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Nonprofits and Nuclear Reactors: A Father-Son Conversation about Learning

Research & Evaluation

I chose a very different career path from my Dad, Bob.  He  is an engineer who spent his career in the nuclear power industry.  He worked for a while at the United Nations in Vienna, travelling around the world evaluating the practices at nuclear power plants.   After reading a paper I co-wrote last fall, my dad mentioned to me that he thought there was a lot of overlap between his work at the UN  and what I did as an evaluator in the non-profit sector -and I think he is right.  As different as our professional interests are, his wisdom about changing the way people relate to evidence translates really well to my work. In honour of my Dad and all dads on Father’s Day, here is a lightly edited version of the conversation we had over email. Read More

How is TNC being Called to Respond in the “New Normal?”

Facilitation and Training, Program & Systems Design, Research & Evaluation

 

Today marks the beginning of TNC’s 10th anniversary year.   This is the first of a series of posts reflecting on our practice and our mission.  


At TNC, we choose partners carefully.  Whether you are a grantmaker, a frontline service provider, a local government department, a national network or a capacity builder, we work with you because you are on the front lines of our collective efforts to create a better world.  You amaze us, you teach us, and you impress us.    Read More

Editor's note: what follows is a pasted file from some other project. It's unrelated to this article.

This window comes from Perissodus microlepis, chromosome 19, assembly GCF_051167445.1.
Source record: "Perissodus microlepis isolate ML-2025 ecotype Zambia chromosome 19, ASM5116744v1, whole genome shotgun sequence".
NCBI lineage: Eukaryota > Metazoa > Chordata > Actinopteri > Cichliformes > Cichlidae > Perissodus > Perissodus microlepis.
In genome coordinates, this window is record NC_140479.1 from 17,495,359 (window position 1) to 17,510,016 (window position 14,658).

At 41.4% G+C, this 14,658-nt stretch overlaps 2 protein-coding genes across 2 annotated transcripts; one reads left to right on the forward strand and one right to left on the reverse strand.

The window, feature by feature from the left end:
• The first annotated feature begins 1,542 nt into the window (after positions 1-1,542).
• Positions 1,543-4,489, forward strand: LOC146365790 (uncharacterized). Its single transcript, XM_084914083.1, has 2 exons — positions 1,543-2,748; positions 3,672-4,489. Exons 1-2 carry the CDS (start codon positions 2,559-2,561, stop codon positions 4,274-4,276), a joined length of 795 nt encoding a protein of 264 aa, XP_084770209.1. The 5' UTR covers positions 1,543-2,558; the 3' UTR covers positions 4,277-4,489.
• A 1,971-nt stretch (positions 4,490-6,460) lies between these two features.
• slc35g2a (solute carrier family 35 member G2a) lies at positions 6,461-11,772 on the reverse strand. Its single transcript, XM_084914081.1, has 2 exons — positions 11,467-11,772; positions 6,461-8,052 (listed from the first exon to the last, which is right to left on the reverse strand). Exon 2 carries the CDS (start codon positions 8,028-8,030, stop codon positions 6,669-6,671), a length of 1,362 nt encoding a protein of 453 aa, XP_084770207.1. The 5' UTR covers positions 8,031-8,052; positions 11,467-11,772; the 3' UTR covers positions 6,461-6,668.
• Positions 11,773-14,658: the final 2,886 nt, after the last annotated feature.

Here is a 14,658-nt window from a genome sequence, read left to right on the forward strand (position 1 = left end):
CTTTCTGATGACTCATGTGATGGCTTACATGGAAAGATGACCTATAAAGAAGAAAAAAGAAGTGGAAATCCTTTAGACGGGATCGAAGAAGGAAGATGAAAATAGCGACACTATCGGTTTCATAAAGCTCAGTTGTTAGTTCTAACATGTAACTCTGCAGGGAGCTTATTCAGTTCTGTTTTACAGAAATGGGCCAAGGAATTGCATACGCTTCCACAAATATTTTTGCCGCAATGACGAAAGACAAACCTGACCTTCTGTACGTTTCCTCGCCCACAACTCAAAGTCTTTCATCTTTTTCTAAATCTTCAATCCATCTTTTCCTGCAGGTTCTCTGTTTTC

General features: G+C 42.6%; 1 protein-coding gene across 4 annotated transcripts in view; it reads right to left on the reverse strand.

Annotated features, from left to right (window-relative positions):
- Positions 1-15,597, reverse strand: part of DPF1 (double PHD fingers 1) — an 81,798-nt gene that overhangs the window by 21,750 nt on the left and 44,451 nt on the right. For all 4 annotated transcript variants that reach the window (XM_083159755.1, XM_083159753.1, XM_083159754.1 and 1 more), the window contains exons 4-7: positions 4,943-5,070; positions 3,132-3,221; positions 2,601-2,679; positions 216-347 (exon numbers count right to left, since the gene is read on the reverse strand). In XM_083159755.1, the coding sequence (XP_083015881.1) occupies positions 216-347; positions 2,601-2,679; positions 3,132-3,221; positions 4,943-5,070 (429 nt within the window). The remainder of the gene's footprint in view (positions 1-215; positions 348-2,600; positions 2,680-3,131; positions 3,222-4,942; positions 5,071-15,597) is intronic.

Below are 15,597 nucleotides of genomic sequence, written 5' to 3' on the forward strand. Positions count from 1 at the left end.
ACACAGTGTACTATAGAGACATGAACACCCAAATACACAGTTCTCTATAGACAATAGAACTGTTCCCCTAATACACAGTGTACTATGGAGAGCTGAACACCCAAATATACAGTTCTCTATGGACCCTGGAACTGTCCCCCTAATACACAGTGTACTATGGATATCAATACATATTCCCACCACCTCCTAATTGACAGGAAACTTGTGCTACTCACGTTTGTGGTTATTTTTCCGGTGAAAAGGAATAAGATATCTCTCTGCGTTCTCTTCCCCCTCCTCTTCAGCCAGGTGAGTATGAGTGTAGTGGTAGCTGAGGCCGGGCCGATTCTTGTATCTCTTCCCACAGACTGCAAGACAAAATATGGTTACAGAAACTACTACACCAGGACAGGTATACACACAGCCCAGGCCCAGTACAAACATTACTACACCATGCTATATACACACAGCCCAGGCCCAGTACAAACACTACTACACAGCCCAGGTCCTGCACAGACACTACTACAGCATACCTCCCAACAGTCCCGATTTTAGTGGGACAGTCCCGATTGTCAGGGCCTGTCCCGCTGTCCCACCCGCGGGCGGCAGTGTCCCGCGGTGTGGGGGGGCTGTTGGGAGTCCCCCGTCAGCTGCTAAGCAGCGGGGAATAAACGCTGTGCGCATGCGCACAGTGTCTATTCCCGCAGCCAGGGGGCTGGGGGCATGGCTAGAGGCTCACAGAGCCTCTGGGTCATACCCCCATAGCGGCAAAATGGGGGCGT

Falling in Love with the Rules

Program & Systems Design, Research & Evaluation, Uncategorized

51dYGzGi6rL._SY344_BO1,204,203,200_-2NOTE: A version of this post was originally published at Tamarack’s Communities Collaborating Institute Online.

Here at Taylor Newberry, when we do evaluation work, we try our best to create surveys and tools that are thoughtful, accessible, and useful.   We try to avoid creating mindless paperwork.  I have just finished reading The Utopia of Rules: On Technology, Stupidity, and the Secret Joys of Bureaucracy, by David Graeber, and it makes me think perhaps we have to be even more vigilant to guard against the creep of bureaucracy.   Read More